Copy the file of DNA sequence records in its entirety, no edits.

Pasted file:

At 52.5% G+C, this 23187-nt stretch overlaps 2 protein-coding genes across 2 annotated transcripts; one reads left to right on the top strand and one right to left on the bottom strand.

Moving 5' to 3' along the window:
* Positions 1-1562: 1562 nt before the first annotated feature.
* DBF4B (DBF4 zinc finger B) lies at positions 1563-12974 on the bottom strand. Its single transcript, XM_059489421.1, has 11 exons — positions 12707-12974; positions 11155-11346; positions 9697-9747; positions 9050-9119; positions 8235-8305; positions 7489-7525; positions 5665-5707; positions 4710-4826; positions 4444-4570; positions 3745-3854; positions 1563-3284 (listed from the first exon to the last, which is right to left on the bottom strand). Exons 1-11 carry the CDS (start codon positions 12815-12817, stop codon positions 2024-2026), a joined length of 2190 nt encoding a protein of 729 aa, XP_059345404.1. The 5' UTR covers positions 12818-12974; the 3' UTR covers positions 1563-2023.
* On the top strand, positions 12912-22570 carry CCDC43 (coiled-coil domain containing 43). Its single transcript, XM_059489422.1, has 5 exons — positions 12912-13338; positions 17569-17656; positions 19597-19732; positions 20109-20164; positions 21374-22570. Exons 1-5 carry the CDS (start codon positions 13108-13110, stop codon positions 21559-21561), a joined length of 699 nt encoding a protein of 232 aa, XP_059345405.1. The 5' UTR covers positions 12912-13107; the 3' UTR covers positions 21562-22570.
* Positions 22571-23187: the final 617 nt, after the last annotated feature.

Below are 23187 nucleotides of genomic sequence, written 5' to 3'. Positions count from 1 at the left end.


At 52.5% G+C, this 23187-nt stretch overlaps 2 protein-coding genes across 2 annotated transcripts; one reads left to right on the top strand and one right to left on the bottom strand.

Moving 5' to 3' along the window:
* Positions 1-1562: 1562 nt before the first annotated feature.
* DBF4B (DBF4 zinc finger B) lies at positions 1563-12974 on the bottom strand. Its single transcript, XM_059489421.1, has 11 exons — positions 12707-12974; positions 11155-11346; positions 9697-9747; positions 9050-9119; positions 8235-8305; positions 7489-7525; positions 5665-5707; positions 4710-4826; positions 4444-4570; positions 3745-3854; positions 1563-3284 (listed from the first exon to the last, which is right to left on the bottom strand). Exons 1-11 carry the CDS (start codon positions 12815-12817, stop codon positions 2024-2026), a joined length of 2190 nt encoding a protein of 729 aa, XP_059345404.1. The 5' UTR covers positions 12818-12974; the 3' UTR covers positions 1563-2023.
* On the top strand, positions 12912-22570 carry CCDC43 (coiled-coil domain containing 43). Its single transcript, XM_059489422.1, has 5 exons — positions 12912-13338; positions 17569-17656; positions 19597-19732; positions 20109-20164; positions 21374-22570. Exons 1-5 carry the CDS (start codon positions 13108-13110, stop codon positions 21559-21561), a joined length of 699 nt encoding a protein of 232 aa, XP_059345405.1. The 5' UTR covers positions 12912-13107; the 3' UTR covers positions 21562-22570.
* Positions 22571-23187: the final 617 nt, after the last annotated feature.

Below are 23187 nucleotides of genomic sequence, written 5' to 3'. Positions count from 1 at the left end.